The Allmans became New York City’s adopted house band in 1971, thanks primarily to Bill Graham, who booked them into the Fillmore East whenever possible. On August 26, two months after headlining the venue’s closing weekend and a month after the release of their breakout LP At Fillmore East, the bandmembers set up as they would for a session in the big tracking room of Phil Ramone’s A&R Studios for a live broadcast on free-form New York station WPLJ, with the renowned producer personally recording the set to eight-track tape.
During the 67-minute performance, the road-tested, high-revving band were firing on all six cylinders, emphatically displaying their unique approach, a seamless fusion of tightly structured roadhouse blues and adventurous, musically elevated improvisation at once primal and sophisticated. The Allmans’ instrumental makeup – two guitars, two drum kits, bass and keys – and their ability to launch into epic explorations out of the song framework had been pioneered by the Grateful Dead, but nobody, not even the Dead themselves, could touch this heady, virtuosic crew on the concert stage, as denizens of the Fillmore East had discovered to their mind-blown delight during the previous year and a half.
The broadcast has been heavily booted from compressed off-the-air recordings, triggering endless debates among the fanatics as to whether the A&R Studios performance rivals or trumps the At Fillmore East and closing Fillmore shows. Now, with the first official release of the recording, newly mixed from the multi-tracks, we can finally compare them on a level playing field. Ramone’s sound is tighter and drier than Tom Dowd’s bright, reverberant Fillmore recordings, bringing a greater sense of intimacy to the interaction, and mix engineer Suha Gur has wisely placed Duane Allman and Dickey Betts’ guitars to the left and right channels, respectively, bringing enhanced drama to their enthralling give and take, and inviting headphone geek-outs. Unlike their stage setup, the players arranged themselves in a semicircle, enabling them to closely follow each other’s moves, rendering the interaction even more nuanced. The resulting performance is as close to perfection as the original lineup ever achieved.
Bandleader Duane Allman’s setlist for the broadcast mirrored what The ABB played in their live performances throughout 1971, but the climactic “Whipping Post”, which stretched to 23 minutes on At Fillmore East, was dropped because of time restraints. You can sense the players warming up their musical muscles on the standard set opener, Blind Willie McTell’s “Statesboro Blues”, before kicking into gear on Muddy Waters’ “Trouble No More”, with its strutting groove and howling dual slides, which leads into a taut and fiery take on Gregg Allman’s “Don’t Keep Me Wonderin’”.
In the Layla-like money solo that propels the number to its wild-ass payoff, Duane pulls back hard against the beat as if he had stick-um on his Coricidin bottleneck, and the band slows the groove right in sync. Here you get the distinct sense, which continues through the rest of the performance, that Duane is conducting the band with his Les Paul and his body language. Gregg switches from B3 to piano on Elmore James’ “Trouble No More”, the combination of his barrelhouse plinking and the second-line groove transporting the song from Chicago to New Orleans. The guitar interplay is especially delectable on a scalding run-through of the James-penned “One Way Out”, as Betts progressively jacks up the establishing riff while Duane darts in and out like an agitated wasp.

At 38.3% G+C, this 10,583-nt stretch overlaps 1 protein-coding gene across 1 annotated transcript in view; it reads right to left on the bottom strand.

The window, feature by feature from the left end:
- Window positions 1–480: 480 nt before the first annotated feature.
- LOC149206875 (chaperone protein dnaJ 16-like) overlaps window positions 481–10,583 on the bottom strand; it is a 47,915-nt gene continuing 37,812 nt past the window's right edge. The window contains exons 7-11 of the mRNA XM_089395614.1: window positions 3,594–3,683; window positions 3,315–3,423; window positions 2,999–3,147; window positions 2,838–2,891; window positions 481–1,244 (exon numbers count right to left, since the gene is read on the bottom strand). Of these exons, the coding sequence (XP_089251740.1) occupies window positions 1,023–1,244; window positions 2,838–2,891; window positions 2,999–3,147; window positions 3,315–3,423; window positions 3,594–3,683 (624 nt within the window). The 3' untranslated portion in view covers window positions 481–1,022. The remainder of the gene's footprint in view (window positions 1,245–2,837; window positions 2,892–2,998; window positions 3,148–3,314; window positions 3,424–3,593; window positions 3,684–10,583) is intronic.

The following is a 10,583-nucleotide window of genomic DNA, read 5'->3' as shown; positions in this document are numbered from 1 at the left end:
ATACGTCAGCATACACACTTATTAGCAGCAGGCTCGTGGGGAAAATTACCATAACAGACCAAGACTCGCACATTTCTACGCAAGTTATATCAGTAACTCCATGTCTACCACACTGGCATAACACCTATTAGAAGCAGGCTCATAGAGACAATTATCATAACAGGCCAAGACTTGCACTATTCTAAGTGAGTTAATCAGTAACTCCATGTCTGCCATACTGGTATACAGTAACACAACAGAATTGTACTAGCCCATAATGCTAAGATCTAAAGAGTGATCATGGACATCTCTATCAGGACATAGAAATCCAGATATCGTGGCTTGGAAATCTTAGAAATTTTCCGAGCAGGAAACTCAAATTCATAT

At this point, the band further ups the ante. Berry Oakley provides the glue throughout a sublime take on Betts’ instrumental “In Memory Of Elizabeth Reed” with a percolating bassline that’s mathematically precise, McCartney-like in its melodiousness and deeply funky, as the band seamlessly rolls through the instrumental’s shifts in tone, texture and intensity. For my money, this is the definitive live version of the piece.
Gregg’s vocal and Duane’s slide solo conspire to bring a captivating soulfulness to the T-Bone Walker slow-blues mainstay “Stormy Monday”, deepening the mood at a serendipitous moment, just before Duane steps up to the mic and spontaneously pours his heart out in tribute to R’n’B sax great King Curtis, who’d been stabbed to death in front of his Manhattan apartment two weeks earlier. Duane and his fallen friend had done a lot of session work together, and both had played with Delaney & Bonnie & Friends during a previous WPLJ broadcast.
After raving about Aretha Franklin and Stevie Wonder’s performance of Curtis ’64 classic “Soul Serenade” at the funeral, Duane decides on the spot to do the song and figures out on the spot to combine it with Willie Cobb’s “You Don’t Love Me”, which the Allmans regularly performed, though it hadn’t been part of the night’s setlist. Thus begins a stunning 19-minute musical exorcism during which Duane leads his bandmates through the stages of grief in a medley that stands as one of the most emotionally withering performances of his all-too-brief career. From there, they close the set with a rendition of the band-composed “Hot’ lanta”, reaching a free-jazz-like intensity in an ecstatic expression of release.
The A&R Studios set would be Duane’s final performance in the city where he’d cemented his greatness. Two months later, on October 29, the 24-year-old artist died when he lost control of his Harley back home in Macon, just after cashing his first ever royalty cheque.
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